NOV 07, 2017 04:12 AM PST
Older Adults And Sleep Deprivation
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Getting a good night's sleep is a crucial part of staying healthy. Sleep deprivation doesn't just mean staying up all night; it can mean interrupted sleep, trouble falling asleep and not getting into a deep sleep that restores the body. A new poll shows that older adults are especially troubled by sleep issues. The results of that poll point to a severe problem for the elderly.

According to the National Poll on Healthy Aging, almost a third of adults over the age of 65 take medication to help them sleep. Surprisingly, the older people who took part in the poll admitted that while sleep was a problem for them, most had not brought the issue up to their doctors. Close to 50% of those surveyed thought that losing sleep and having problems getting rest was just another issue that comes along with getting older. That isn't the case, however.

The poll was undertaken by researchers at the University of Michigan Institute for Healthcare Policy and Innovation. While it might seem an easy solution to take an over-the-counter sleep aid, many elderly people are already taking prescription medications for other health issues. Adding a sleep aid to this mix, even one that is "all natural" can cause drug interactions and side effects that are potentially very dangerous. Also, prescription sleep aids that are ordered by a doctor can have unpleasant results. Currently, FDA guidelines contain warnings about anyone over the age of 65 taking prescription sleep aids. While FDA warnings caution that sleep medications are only for short-term use, many older adults reported using them for three or more nights a week, every week for years.

Preeti Malani, M.D., a University of Michigan professor who is board certified in geriatric medicine and who directed the poll, explained, "Although sleep problems can happen at any age, and for many reasons, they can't be cured by taking a pill, either prescription, over-the-counter or herbal, no matter what the ads on TV say. Some of these medications can create big concerns for older adults, from falls and memory issues to confusion and constipation," even if they're sold without a prescription. The first step for anyone having trouble sleeping on a regular basis should be to talk to a doctor about it. Our poll shows that nearly two-thirds of those who did so got helpful advice -- but a large percentage of those with sleep problems simply weren't talking about it."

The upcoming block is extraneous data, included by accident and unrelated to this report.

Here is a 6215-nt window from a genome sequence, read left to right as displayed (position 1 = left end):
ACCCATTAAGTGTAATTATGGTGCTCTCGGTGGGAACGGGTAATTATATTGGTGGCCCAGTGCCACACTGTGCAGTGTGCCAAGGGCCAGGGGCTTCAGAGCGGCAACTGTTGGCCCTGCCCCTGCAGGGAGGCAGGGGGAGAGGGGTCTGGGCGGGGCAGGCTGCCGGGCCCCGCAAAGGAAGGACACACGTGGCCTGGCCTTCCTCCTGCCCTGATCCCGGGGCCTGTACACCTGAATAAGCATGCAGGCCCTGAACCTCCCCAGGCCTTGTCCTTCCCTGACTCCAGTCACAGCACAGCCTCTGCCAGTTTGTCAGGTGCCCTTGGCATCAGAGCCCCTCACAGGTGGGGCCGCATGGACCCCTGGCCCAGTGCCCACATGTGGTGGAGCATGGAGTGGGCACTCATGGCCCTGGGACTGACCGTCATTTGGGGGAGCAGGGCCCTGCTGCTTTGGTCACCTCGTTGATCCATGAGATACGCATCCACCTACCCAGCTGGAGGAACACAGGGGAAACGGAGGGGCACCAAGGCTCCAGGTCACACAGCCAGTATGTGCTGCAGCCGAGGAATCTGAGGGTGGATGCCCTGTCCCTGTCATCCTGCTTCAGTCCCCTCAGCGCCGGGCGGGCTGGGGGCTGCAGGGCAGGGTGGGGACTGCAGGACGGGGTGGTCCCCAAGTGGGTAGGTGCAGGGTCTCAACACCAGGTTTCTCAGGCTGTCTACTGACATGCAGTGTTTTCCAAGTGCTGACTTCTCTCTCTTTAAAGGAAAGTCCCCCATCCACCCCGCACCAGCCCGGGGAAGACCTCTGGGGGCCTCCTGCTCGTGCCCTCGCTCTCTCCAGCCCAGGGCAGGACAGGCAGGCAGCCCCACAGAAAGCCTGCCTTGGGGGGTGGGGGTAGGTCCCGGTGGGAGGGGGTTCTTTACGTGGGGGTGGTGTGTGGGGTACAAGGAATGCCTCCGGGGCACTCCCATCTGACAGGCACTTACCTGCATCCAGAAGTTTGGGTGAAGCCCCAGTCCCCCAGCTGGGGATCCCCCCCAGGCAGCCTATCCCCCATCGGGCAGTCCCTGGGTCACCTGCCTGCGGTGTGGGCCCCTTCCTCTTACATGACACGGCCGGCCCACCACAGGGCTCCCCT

Having trouble sleeping isn't always the main concern. Frequently it's a symptom of another issue. 23% of those surveyed said that their trouble falling asleep was due to chronic pain. Also, almost 40% of those who reported sleep issues rated their overall health as fair or poor, indicating that the real problem was a health concern that was impacting sleep and not an actual sleep disorder. Respondents cited other health concerns such as urinary incontinence, pain, and worry or stress as reasons for their poor sleep habits.

The most significant result of the study could arguably be called the factor of sleep deprivation as a minor medical issue. Alison Bryant, Ph.D., senior vice president of research for AARP, who sponsored the research stated, "We know that sleep is a critical factor for overall health as we age, and this new research highlights sleep problems as both a significant health issue for older adults and an underacknowledged one both by patients and their providers. We need to help people understand that lack of sleep is not just a natural part of aging." The video included here give some information about sleep issues and how they can be remedied. A healthy lifestyle consists of a proper diet, moderate exercise and enough rest to restore the body. Check out the tips below on how to achieve these goals and if you are having trouble sleeping, let your doctor know.

Sources: University of Michigan, National Poll on Health Aging, Sleep Review Magazine


ABOUT THE AUTHOR
  • I'm a writer living in the Boston area. My interests include cancer research, cardiology and neuroscience. I want to be part of using the Internet and social media to educate professionals and patients in a collaborative environment.

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